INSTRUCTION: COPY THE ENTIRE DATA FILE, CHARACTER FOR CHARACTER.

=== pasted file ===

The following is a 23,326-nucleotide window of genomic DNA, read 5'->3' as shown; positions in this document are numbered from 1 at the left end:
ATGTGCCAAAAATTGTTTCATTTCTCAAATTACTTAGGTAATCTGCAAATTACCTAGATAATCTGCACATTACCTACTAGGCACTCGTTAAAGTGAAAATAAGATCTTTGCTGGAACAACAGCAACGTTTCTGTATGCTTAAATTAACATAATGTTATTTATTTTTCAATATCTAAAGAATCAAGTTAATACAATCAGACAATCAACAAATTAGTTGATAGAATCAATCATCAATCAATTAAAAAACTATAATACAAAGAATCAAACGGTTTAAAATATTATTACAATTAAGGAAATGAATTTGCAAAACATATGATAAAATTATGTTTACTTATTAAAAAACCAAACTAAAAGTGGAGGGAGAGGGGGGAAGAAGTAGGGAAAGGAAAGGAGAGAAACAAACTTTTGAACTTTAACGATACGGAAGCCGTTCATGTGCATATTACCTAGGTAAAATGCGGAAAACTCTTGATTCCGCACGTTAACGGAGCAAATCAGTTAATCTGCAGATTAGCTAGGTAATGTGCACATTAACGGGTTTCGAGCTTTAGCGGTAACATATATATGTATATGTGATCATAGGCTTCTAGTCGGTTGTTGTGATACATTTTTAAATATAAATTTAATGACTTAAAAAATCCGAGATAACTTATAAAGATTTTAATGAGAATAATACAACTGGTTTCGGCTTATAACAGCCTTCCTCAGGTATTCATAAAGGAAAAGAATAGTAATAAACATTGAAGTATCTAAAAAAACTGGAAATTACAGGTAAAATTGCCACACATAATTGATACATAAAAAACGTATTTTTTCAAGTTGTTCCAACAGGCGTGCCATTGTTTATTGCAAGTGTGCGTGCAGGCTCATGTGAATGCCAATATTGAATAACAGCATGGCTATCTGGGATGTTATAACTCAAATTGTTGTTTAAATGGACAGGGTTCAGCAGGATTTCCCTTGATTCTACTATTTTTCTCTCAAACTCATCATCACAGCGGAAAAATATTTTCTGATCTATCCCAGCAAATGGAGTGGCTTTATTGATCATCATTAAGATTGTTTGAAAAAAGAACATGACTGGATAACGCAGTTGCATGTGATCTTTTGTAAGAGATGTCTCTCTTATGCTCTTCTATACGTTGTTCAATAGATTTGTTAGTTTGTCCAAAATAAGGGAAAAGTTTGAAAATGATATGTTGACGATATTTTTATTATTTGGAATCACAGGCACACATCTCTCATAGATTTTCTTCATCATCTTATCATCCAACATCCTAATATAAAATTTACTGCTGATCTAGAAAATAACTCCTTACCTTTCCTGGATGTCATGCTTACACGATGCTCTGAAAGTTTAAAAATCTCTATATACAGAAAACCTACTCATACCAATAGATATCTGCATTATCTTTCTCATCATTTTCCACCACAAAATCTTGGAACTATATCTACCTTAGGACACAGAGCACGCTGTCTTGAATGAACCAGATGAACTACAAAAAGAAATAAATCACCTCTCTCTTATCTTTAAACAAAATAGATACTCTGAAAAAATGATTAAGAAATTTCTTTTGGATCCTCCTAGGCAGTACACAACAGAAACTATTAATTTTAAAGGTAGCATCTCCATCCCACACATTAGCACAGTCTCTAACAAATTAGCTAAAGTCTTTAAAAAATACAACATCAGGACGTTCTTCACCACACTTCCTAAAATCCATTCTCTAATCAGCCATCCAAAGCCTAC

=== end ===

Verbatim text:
The following is a 23,326-nucleotide window of genomic DNA, read 5'->3' as shown; positions in this document are numbered from 1 at the left end:
ATGTGCCAAAAATTGTTTCATTTCTCAAATTACTTAGGTAATCTGCAAATTACCTAGATAATCTGCACATTACCTACTAGGCACTCGTTAAAGTGAAAATAAGATCTTTGCTGGAACAACAGCAACGTTTCTGTATGCTTAAATTAACATAATGTTATTTATTTTTCAATATCTAAAGAATCAAGTTAATACAATCAGACAATCAACAAATTAGTTGATAGAATCAATCATCAATCAATTAAAAAACTATAATACAAAGAATCAAACGGTTTAAAATATTATTACAATTAAGGAAATGAATTTGCAAAACATATGATAAAATTATGTTTACTTATTAAAAAACCAAACTAAAAGTGGAGGGAGAGGGGGGAAGAAGTAGGGAAAGGAAAGGAGAGAAACAAACTTTTGAACTTTAACGATACGGAAGCCGTTCATGTGCATATTACCTAGGTAAAATGCGGAAAACTCTTGATTCCGCACGTTAACGGAGCAAATCAGTTAATCTGCAGATTAGCTAGGTAATGTGCACATTAACGGGTTTCGAGCTTTAGCGGTAACATATATATGTATATGTGATCATAGGCTTCTAGTCGGTTGTTGTGATACATTTTTAAATATAAATTTAATGACTTAAAAAATCCGAGATAACTTATAAAGATTTTAATGAGAATAATACAACTGGTTTCGGCTTATAACAGCCTTCCTCAGGTATTCATAAAGGAAAAGAATAGTAATAAACATTGAAGTATCTAAAAAAACTGGAAATTACAGGTAAAATTGCCACACATAATTGATACATAAAAAACGTATTTTTTCAAGTTGTTCCAACAGGCGTGCCATTGTTTATTGCAAGTGTGCGTGCAGGCTCATGTGAATGCCAATATTGAATAACAGCATGGCTATCTGGGATGTTATAACTCAAATTGTTGTTTAAATGGACAGGGTTCAGCAGGATTTCCCTTGATTCTACTATTTTTCTCTCAAACTCATCATCACAGCGGAAAAATATTTTCTGATCTATCCCAGCAAATGGAGTGGCTTTATTGATCATCATTAAGATTGTTTGAAAAAAGAACATGACTGGATAACGCAGTTGCATGTGATCTTTTGTAAGAGATGTCTCTCTTATGCTCTTCTATACGTTGTTCAATAGATTTGTTAGTTTGTCCAAAATAAGGGAAAAGTTTGAAAATGATATGTTGACGATATTTTTATTATTTGGAATCACAGGCACACATCTCTCATAGATTTTCTTCATCATCTTATCATCCAACATCCTAATATAAAATTTACTGCTGATCTAGAAAATAACTCCTTACCTTTCCTGGATGTCATGCTTACACGATGCTCTGAAAGTTTAAAAATCTCTATATACAGAAAACCTACTCATACCAATAGATATCTGCATTATCTTTCTCATCATTTTCCACCACAAAATCTTGGAACTATATCTACCTTAGGACACAGAGCACGCTGTCTTGAATGAACCAGATGAACTACAAAAAGAAATAAATCACCTCTCTCTTATCTTTAAACAAAATAGATACTCTGAAAAAATGATTAAGAAATTTCTTTTGGATCCTCCTAGGCAGTACACAACAGAAACTATTAATTTTAAAGGTAGCATCTCCATCCCACACATTAGCACAGTCTCTAACAAATTAGCTAAAGTCTTTAAAAAATACAACATCAGGACGTTCTTCACCACACTTCCTAAAATCCATTCTCTAATCAGCCATCCAAAGCCTAC